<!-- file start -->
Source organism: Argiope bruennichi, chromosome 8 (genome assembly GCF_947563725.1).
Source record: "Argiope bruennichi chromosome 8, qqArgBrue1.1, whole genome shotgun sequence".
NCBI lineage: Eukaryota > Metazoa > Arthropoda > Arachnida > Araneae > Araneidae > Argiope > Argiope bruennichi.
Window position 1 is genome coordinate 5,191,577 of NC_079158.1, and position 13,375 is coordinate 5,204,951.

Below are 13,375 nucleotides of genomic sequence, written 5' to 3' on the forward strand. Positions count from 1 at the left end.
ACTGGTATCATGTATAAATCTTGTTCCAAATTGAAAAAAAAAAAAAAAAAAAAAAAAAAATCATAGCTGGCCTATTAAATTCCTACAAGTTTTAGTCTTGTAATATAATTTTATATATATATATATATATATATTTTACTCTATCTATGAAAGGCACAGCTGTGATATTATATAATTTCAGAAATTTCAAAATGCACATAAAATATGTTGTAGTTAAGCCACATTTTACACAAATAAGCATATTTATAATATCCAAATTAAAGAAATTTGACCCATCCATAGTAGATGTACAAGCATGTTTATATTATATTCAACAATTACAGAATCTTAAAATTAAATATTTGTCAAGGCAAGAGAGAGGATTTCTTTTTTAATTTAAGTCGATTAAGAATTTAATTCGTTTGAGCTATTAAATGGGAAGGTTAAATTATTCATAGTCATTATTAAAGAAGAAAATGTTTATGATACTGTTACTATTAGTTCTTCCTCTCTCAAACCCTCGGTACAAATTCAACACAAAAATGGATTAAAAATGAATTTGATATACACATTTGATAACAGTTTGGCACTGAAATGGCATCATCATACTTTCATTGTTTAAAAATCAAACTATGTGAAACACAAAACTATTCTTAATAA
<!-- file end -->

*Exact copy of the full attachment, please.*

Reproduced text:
Source organism: Argiope bruennichi, chromosome 8 (genome assembly GCF_947563725.1).
Source record: "Argiope bruennichi chromosome 8, qqArgBrue1.1, whole genome shotgun sequence".
NCBI lineage: Eukaryota > Metazoa > Arthropoda > Arachnida > Araneae > Araneidae > Argiope > Argiope bruennichi.
Window position 1 is genome coordinate 5,191,577 of NC_079158.1, and position 13,375 is coordinate 5,204,951.

Below are 13,375 nucleotides of genomic sequence, written 5' to 3' on the forward strand. Positions count from 1 at the left end.
ACTGGTATCATGTATAAATCTTGTTCCAAATTGAAAAAAAAAAAAAAAAAAAAAAAAAAATCATAGCTGGCCTATTAAATTCCTACAAGTTTTAGTCTTGTAATATAATTTTATATATATATATATATATATATTTTACTCTATCTATGAAAGGCACAGCTGTGATATTATATAATTTCAGAAATTTCAAAATGCACATAAAATATGTTGTAGTTAAGCCACATTTTACACAAATAAGCATATTTATAATATCCAAATTAAAGAAATTTGACCCATCCATAGTAGATGTACAAGCATGTTTATATTATATTCAACAATTACAGAATCTTAAAATTAAATATTTGTCAAGGCAAGAGAGAGGATTTCTTTTTTAATTTAAGTCGATTAAGAATTTAATTCGTTTGAGCTATTAAATGGGAAGGTTAAATTATTCATAGTCATTATTAAAGAAGAAAATGTTTATGATACTGTTACTATTAGTTCTTCCTCTCTCAAACCCTCGGTACAAATTCAACACAAAAATGGATTAAAAATGAATTTGATATACACATTTGATAACAGTTTGGCACTGAAATGGCATCATCATACTTTCATTGTTTAAAAATCAAACTATGTGAAACACAAAACTATTCTTAATAA